After four weeks of hitting the pavement and handing my resumes to people who politely placed it in the circular file, I was defeated. It only took a week for the Chestnut Hill Borders to hire me. It wasn’t so bad. I moved to the Chestnut Hill area as a way of weaning myself into city-life. The horn blasts and urine-soaked subways of Center City were a sensory overload.
It was in that Borders, my fourth month of working, where I met poet Susan Stewart. We had a brief conversation, but in those few moments I explained to her that I was applying to the Creative Writing MA program at Temple University. Ms. Stewart gave me a heads- up. “Bill Van Wert is one of the writers in the program. He’s terrific.”
Ms. Stewart was right.
Dr. Van Wert and I met up for coffee two weeks after classes began. He lived in Mt. Airy and was always willing to make time for a good conversation and hot coffee. We were sitting in the café of the Chestnut Hill Borders. The conversation flowed; we spoke of the Modernists, Post-Modernists and the comparison between filmmakers and novelists. Dr. Van Wert was the kind of man who could hold your attention in a conversation and never bore you.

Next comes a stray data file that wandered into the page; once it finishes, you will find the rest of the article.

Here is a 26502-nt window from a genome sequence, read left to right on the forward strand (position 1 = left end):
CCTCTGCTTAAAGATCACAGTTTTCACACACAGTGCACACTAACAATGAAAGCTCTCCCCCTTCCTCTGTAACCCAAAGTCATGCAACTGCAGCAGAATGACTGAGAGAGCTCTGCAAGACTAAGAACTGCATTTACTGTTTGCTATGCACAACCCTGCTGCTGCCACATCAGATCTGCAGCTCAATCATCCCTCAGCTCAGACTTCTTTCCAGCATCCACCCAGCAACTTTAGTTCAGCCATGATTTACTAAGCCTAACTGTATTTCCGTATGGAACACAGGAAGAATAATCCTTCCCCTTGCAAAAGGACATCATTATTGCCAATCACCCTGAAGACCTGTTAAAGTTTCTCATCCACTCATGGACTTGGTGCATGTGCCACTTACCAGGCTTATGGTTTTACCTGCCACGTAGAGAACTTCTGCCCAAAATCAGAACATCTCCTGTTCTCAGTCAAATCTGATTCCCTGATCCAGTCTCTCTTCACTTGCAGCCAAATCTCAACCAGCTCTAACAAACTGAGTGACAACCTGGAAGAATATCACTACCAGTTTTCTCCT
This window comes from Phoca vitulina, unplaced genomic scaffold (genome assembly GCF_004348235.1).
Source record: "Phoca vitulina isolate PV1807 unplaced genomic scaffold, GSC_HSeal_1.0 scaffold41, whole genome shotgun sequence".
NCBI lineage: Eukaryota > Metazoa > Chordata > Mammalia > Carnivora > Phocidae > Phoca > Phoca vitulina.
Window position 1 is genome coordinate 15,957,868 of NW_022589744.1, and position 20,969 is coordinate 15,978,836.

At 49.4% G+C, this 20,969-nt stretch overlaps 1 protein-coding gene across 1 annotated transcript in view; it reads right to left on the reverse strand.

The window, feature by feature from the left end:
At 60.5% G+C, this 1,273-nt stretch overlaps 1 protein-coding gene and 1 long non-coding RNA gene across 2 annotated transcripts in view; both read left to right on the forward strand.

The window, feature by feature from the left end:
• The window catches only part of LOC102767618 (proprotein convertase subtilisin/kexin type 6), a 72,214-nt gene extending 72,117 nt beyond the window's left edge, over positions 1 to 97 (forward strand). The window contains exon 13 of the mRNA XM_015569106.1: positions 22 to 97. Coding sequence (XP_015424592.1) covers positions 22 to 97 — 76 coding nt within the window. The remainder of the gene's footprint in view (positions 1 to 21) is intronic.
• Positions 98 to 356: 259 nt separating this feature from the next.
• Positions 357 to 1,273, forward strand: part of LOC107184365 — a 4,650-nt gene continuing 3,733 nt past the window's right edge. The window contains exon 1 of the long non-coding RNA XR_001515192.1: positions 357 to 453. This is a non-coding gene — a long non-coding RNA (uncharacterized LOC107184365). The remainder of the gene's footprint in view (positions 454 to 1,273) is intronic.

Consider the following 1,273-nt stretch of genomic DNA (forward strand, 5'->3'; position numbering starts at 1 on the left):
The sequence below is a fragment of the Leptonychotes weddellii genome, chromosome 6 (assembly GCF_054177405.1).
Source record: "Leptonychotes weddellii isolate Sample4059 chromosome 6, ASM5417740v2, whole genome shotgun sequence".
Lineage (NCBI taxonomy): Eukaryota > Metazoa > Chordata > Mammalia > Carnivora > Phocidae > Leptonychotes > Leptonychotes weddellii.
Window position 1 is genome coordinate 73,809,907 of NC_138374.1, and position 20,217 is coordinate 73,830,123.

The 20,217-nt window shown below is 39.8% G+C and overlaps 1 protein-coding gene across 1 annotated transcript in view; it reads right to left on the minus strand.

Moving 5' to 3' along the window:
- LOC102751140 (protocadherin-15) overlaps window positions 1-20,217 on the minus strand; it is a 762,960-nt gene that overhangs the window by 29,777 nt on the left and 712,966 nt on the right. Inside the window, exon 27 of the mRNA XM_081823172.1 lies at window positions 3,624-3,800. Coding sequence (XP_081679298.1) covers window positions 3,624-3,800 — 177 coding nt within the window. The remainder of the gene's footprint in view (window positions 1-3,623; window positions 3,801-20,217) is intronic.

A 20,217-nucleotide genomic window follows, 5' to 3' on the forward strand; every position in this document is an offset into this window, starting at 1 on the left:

A few weeks ago Dr. Van Wert was admitted to the Chestnut Hill Hospital ICU to recover from an abdominal aortic aneurysm. On December 30 Dr. Van Wert, only in his 50s, passed away at 1:30 p.m. from a pulmonary embolism. The news was delivered to me via an email I received two days later.
Shock doesn’t even come close to how I felt. . . . This was all wrong. I sat in front of my computer thinking of all our conversations — the long ones at Borders, Starbucks or in his office; the short ones outside of class; the quickies as I passed him carrying a coffee and a bagged sandwich up to his office. Even the conversations I had with him after I graduated when he kept telling me to call him Bill, but out of respect I preferred Dr. Van Wert. And now that respect holds all the memories I have of Dr. Van Wert. Respect for his command of language; respect for his ability to provide positive criticism for a student’s work; respect for someone imbued with a Midwestern friendliness, kind nature and an amazing ability to foster creativity in a person.